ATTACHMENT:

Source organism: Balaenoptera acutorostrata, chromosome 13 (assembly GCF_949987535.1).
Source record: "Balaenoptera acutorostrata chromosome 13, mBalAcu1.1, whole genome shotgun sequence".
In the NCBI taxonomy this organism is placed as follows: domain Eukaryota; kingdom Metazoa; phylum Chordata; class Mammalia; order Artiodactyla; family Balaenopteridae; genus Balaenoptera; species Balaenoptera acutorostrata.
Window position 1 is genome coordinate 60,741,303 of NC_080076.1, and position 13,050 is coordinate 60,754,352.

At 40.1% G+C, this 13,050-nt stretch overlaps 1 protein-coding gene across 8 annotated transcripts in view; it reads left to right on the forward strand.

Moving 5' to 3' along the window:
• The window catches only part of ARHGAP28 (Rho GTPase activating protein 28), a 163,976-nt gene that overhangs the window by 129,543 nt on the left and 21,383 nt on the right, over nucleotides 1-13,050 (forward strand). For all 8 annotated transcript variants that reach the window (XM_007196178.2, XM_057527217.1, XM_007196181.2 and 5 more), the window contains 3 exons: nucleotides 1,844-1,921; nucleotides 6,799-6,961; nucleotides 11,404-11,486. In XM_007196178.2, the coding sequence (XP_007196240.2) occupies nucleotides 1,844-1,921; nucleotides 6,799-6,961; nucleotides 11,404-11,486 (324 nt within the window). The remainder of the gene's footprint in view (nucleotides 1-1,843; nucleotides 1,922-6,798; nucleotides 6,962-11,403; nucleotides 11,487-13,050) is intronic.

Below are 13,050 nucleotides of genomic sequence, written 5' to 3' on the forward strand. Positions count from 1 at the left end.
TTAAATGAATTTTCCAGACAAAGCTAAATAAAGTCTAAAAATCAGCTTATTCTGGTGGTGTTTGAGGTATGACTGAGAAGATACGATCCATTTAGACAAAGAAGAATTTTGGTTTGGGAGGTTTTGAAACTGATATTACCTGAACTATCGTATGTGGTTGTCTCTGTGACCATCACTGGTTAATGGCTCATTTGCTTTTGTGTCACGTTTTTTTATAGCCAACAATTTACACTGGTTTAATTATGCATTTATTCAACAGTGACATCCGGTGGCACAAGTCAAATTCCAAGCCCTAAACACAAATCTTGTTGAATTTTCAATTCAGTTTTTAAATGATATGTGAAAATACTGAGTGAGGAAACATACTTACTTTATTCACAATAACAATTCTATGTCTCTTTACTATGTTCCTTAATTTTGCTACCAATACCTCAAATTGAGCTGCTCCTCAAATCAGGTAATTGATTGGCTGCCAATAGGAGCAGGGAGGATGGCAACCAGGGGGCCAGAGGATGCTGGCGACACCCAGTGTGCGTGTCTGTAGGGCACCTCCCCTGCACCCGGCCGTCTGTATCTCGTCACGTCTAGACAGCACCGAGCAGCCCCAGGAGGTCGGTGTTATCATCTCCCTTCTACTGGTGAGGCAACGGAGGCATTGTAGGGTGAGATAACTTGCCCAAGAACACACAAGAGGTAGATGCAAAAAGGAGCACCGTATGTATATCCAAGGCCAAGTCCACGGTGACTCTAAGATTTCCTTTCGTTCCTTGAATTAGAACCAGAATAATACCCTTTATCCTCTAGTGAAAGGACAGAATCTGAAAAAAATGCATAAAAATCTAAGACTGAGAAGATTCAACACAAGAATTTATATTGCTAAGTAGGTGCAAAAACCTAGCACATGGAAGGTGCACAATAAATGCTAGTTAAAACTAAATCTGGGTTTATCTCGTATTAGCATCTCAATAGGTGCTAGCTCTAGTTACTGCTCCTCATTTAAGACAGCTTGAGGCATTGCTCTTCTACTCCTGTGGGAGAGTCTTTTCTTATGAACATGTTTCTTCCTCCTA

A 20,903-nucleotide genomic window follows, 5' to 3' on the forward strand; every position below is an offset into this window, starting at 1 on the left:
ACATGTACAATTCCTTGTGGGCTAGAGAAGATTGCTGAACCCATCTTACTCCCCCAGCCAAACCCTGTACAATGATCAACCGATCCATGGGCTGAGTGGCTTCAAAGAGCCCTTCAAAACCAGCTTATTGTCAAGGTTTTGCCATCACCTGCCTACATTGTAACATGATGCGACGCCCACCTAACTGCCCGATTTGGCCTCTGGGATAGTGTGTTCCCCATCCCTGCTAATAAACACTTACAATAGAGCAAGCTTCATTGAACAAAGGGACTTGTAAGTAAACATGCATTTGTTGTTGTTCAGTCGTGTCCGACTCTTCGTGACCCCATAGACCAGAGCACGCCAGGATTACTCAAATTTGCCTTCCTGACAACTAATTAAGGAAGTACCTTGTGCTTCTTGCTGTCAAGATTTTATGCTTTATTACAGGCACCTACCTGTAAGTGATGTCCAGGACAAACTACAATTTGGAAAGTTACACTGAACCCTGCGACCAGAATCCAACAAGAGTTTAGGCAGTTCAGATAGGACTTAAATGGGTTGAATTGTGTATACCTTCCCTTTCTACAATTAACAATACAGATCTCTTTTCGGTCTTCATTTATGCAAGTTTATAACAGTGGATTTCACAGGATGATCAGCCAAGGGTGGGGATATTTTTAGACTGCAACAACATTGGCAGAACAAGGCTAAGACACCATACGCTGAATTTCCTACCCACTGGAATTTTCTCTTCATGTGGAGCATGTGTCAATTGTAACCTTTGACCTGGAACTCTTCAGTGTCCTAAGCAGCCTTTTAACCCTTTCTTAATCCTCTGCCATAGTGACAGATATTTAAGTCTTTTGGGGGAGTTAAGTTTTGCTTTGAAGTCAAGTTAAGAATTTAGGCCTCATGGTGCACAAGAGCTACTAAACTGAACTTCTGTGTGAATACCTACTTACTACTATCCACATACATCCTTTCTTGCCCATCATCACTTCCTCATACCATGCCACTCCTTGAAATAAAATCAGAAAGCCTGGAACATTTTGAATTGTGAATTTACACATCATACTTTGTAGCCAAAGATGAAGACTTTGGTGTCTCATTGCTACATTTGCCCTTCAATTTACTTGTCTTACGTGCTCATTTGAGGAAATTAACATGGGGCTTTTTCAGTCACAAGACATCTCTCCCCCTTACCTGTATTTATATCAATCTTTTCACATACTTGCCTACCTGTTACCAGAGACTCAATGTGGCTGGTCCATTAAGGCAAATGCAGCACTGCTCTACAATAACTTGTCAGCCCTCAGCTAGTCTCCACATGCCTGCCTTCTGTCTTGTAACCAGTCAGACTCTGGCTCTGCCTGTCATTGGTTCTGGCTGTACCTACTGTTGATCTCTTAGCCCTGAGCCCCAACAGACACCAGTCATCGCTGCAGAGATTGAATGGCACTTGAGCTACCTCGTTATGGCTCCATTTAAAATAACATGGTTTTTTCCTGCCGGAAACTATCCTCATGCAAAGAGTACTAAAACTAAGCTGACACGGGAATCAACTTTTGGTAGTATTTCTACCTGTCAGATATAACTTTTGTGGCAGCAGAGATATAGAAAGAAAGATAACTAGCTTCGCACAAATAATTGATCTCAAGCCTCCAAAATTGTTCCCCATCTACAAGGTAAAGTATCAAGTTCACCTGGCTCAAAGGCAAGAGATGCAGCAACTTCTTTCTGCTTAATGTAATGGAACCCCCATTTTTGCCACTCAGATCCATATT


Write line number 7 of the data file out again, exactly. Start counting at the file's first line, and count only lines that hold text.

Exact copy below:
• The window catches only part of ARHGAP28 (Rho GTPase activating protein 28), a 163,976-nt gene that overhangs the window by 129,543 nt on the left and 21,383 nt on the right, over nucleotides 1-13,050 (forward strand). For all 8 annotated transcript variants that reach the window (XM_007196178.2, XM_057527217.1, XM_007196181.2 and 5 more), the window contains 3 exons: nucleotides 1,844-1,921; nucleotides 6,799-6,961; nucleotides 11,404-11,486. In XM_007196178.2, the coding sequence (XP_007196240.2) occupies nucleotides 1,844-1,921; nucleotides 6,799-6,961; nucleotides 11,404-11,486 (324 nt within the window). The remainder of the gene's footprint in view (nucleotides 1-1,843; nucleotides 1,922-6,798; nucleotides 6,962-11,403; nucleotides 11,487-13,050) is intronic.